September 2017

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Page 22 of 122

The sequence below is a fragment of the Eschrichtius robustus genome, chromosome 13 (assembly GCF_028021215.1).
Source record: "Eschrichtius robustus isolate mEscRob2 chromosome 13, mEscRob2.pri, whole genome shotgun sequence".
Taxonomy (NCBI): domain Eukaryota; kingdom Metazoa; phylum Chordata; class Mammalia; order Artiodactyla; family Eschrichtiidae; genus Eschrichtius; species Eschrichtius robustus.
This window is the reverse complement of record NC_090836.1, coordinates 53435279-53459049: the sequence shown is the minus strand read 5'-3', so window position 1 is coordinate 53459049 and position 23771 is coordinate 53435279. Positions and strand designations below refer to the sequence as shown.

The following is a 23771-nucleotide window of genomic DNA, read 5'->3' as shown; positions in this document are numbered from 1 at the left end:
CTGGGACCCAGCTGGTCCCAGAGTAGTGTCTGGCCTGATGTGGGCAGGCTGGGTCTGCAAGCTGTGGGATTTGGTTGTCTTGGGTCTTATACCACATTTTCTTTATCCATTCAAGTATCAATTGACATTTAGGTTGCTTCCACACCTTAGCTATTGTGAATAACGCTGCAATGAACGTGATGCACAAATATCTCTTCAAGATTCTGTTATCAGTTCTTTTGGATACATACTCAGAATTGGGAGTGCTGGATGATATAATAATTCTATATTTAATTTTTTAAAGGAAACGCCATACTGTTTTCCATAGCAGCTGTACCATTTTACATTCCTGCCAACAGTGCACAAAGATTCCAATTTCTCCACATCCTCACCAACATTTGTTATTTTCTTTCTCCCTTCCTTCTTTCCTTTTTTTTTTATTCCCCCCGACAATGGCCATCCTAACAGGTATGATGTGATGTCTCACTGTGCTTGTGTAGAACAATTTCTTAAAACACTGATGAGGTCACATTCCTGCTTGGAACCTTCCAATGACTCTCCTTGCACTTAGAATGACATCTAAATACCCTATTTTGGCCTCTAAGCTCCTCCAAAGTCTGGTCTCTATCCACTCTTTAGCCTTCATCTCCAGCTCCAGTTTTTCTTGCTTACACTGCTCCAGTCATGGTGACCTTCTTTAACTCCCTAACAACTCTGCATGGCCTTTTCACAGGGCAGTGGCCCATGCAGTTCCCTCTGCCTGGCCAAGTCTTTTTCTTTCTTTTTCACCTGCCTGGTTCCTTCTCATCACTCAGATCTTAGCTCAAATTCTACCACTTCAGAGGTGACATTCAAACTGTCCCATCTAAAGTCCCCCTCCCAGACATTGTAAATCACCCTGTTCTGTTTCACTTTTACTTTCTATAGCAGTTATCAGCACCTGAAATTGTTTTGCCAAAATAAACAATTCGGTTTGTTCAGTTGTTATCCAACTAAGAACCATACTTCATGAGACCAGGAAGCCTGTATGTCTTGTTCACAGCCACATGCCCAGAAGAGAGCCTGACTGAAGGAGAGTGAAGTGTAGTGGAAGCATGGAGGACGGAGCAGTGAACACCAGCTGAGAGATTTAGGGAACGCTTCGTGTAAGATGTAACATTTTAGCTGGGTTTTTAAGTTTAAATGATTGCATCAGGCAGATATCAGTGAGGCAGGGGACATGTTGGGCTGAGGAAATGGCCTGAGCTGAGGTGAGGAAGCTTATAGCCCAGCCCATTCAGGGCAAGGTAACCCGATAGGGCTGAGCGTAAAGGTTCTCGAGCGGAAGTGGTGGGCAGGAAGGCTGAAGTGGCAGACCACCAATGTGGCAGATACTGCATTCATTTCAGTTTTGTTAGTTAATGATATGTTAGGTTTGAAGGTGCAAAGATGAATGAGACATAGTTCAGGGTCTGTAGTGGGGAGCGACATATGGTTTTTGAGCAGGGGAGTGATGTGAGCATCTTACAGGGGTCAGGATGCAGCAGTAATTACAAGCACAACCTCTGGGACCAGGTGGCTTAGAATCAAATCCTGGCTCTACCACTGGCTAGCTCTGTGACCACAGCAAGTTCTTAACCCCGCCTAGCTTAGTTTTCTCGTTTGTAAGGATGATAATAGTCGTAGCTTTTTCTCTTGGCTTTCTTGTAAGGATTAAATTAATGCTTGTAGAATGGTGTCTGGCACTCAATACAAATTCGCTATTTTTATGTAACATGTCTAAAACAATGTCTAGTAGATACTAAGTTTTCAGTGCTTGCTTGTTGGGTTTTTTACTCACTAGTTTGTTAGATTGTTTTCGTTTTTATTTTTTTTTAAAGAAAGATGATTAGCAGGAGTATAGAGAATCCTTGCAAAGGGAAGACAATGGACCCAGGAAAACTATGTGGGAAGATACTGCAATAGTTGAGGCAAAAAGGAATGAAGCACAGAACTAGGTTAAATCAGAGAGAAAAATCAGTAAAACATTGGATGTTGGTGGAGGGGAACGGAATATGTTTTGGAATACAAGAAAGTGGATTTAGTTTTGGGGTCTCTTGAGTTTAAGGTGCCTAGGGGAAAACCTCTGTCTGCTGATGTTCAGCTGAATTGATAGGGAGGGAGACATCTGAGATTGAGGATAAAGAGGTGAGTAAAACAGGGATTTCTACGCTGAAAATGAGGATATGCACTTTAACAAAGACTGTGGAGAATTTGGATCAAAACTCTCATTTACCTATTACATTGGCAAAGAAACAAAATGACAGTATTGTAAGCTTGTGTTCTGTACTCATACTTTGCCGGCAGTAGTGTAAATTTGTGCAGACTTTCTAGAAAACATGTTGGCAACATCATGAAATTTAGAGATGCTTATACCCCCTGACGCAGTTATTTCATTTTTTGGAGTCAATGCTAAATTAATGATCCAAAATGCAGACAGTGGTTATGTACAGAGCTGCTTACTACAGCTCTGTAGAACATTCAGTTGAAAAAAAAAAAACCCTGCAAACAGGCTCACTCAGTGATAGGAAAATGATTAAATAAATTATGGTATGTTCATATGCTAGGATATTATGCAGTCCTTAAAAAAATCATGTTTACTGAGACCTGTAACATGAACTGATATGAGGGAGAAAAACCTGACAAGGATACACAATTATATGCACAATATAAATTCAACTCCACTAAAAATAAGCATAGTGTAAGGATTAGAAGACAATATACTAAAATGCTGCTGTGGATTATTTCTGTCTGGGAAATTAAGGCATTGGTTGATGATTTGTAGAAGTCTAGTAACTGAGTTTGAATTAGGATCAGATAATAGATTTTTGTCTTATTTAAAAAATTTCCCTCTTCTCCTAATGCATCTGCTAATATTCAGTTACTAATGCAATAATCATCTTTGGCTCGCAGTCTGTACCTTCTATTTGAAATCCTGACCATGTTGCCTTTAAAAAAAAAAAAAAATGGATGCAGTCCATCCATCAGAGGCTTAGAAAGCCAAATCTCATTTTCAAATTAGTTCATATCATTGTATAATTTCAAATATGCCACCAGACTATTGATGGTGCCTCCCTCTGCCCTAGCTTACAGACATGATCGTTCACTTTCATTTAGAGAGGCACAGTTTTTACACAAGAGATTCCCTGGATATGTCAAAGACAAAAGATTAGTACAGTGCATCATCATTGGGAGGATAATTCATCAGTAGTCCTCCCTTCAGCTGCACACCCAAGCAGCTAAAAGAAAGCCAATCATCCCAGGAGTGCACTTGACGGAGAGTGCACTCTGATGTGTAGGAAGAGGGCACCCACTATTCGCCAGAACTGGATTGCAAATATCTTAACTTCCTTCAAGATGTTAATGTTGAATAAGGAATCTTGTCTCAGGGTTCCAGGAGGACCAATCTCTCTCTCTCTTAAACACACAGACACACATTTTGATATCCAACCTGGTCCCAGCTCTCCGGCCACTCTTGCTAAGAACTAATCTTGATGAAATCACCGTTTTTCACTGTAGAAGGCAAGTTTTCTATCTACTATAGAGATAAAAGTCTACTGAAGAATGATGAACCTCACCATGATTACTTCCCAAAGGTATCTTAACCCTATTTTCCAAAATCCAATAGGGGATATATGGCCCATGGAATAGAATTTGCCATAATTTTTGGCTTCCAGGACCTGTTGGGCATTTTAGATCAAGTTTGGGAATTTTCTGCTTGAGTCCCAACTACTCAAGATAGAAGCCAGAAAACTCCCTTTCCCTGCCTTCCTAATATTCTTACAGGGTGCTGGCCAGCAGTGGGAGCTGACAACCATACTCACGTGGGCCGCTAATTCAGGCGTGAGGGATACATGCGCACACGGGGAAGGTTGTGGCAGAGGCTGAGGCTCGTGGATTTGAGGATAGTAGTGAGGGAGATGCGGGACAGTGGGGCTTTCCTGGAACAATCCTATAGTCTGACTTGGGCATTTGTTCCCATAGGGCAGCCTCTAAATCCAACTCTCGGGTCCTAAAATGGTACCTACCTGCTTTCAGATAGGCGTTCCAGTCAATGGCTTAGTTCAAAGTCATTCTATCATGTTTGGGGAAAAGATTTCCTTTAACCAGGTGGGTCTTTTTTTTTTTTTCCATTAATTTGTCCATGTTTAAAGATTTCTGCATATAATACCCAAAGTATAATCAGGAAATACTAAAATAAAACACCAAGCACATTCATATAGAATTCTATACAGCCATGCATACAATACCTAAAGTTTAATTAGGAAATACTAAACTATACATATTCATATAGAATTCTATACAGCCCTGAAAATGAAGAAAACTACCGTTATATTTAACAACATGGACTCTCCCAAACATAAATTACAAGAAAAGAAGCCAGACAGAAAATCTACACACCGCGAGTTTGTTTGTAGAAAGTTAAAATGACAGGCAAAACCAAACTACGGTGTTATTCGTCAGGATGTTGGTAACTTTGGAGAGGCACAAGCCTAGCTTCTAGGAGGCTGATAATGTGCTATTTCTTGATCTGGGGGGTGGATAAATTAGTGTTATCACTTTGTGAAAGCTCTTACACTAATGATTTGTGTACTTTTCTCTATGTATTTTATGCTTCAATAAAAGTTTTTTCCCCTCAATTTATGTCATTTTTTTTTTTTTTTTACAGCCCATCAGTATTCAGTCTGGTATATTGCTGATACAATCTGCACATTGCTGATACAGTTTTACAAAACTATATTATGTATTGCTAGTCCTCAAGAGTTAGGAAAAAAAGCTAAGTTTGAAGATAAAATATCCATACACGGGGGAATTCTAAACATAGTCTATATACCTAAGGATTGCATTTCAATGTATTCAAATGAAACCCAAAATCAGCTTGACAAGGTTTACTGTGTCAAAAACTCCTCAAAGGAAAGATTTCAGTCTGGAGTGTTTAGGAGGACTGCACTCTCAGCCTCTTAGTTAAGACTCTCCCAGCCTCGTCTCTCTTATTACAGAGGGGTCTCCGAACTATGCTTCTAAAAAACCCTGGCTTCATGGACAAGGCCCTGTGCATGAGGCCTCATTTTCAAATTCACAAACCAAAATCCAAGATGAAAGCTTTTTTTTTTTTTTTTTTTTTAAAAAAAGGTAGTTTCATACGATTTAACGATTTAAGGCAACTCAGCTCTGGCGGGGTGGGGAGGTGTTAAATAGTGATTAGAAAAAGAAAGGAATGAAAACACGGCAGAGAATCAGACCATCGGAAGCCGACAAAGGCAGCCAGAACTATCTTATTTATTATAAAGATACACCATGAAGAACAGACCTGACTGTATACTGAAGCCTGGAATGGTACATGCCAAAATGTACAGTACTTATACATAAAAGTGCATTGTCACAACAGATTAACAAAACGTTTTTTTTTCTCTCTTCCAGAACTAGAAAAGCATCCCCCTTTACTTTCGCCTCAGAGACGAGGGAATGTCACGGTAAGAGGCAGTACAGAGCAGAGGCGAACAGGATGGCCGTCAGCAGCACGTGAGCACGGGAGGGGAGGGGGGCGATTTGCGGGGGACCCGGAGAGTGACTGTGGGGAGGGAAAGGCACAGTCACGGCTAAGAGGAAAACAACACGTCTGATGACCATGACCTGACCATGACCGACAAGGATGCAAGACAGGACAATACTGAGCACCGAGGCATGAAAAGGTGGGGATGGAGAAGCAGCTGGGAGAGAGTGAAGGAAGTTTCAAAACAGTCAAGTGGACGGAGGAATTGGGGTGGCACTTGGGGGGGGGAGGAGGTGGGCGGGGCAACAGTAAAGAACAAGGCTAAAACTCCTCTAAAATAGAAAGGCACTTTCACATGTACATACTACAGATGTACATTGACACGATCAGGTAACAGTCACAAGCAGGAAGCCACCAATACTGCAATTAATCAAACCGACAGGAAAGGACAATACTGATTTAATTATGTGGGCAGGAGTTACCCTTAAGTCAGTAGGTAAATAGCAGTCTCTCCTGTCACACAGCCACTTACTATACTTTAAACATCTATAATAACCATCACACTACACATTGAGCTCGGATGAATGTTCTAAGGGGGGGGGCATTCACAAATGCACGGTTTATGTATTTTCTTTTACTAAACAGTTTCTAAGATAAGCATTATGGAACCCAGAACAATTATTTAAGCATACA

23 I t was a cold November evening in 2000 when Robert Gallery and his teammates stepped off a bus in Iowa City, Iowa, hours aer the Uni- versity of Iowa football team lost by a field goal at Minnesota to finish the season with a 3-9 record. "I remember how bad that feeling was," said Gal- lery, who was a redshirt freshman at the time. But that desolation made the next three seasons sweeter. A year later, the Hawkeyes hoisted Floyd of Rosedale and an Alamo Bowl trophy. In 2002, they lied a Big Ten Championship trophy that was coincidentally clinched during a return trip to Minnesota. When Gallery was a senior in 2003, the Hawkeyes won 10 games and the Outback Bowl and Gallery received the Outland Trophy, awarded to the nation's top offensive lineman. "It made our junior and senior years so much better raising the trophies and the times in the locker room with the guys," Gallery said. "I re- member all my buddies I played with, there were no egos; none of us were super sought-aer going into college, but it was a fun group and we worked hard. Raising those trophies aer we turned things around the last couple years of my career is some- thing I will never forget." Gallery is one of seven former Hawkeyes who was inducted into the 29th National Iowa Varsity Club Athletics Hall of Fame class Sept. 1. Gallery, who resides in California, grew up on an 800-acre farm near Masonville, Iowa, and attended East Buchanan High School. He returns every fall to assist his parents in harvesting corn and soybeans. Gallery lettered for the Hawkeyes from 2000-03, starting his final 44 games. Aer the 2003 season, he was a consensus All-American, Big Ten Conference Offensive Lineman of the Year, and team most valuable player. He was the No. 2 selection in the 2004 NFL Dra by Oakland and played 102 games with the Raid- ers and Seattle. at's a pretty good career for someone who said he came to the University of Iowa as a "nobody, a skinny tight end." "When I was recruited, it was as an athlete," Gal- lery said. "ey either didn't know if I was going to make it, or I was an athlete. I don't think I had a star (as a recruiting rank). I was probably a half star." But Gallery had a plenty of upside: He was a multi- sport athlete from an athletic family, he was a big farm boy, and he was willing to work. "You can have the most talented guy in the world who didn't have the right system or coaching, or wasn't motivated and you aren't going to get the best out of them," Gallery said. "We didn't have big egos coming in, we just wanted to work. at was our group — nobody was worried about anything but working hard. "We weren't very good when we got to Iowa, but we built ourselves with the right coaching, men- tality, and weight training. at's how you build a good team. You mold guys to think the right way, you teach them how to work, how things are done, how to be a good teammate — that's why Iowa has success." Gallery married Becca McCann, a women's basket- ball player for the Hawkeyes from 2000-04. ey reside 25 miles east of Oakland, in rural Pleasan- ton, with daughters Hayden (7 ½-years-old) and Brooklyn (5), and son Lincoln (2). With his football playing days over, Gallery spends most of his free time enjoying family and his busi- ness, Vintage Trucker LLT. In his business venture, Gallery specializes in getting classic American- made cars to professional athletes. "I help anyone, especially professional athletes, get into the vintage cars they want," Gallery said. "So many guys are taken advantage of because of who they are. eir salaries are public knowledge, so they don't always get the product they deserve. I try to get them a quality piece or get them to the right people who will build what they want."

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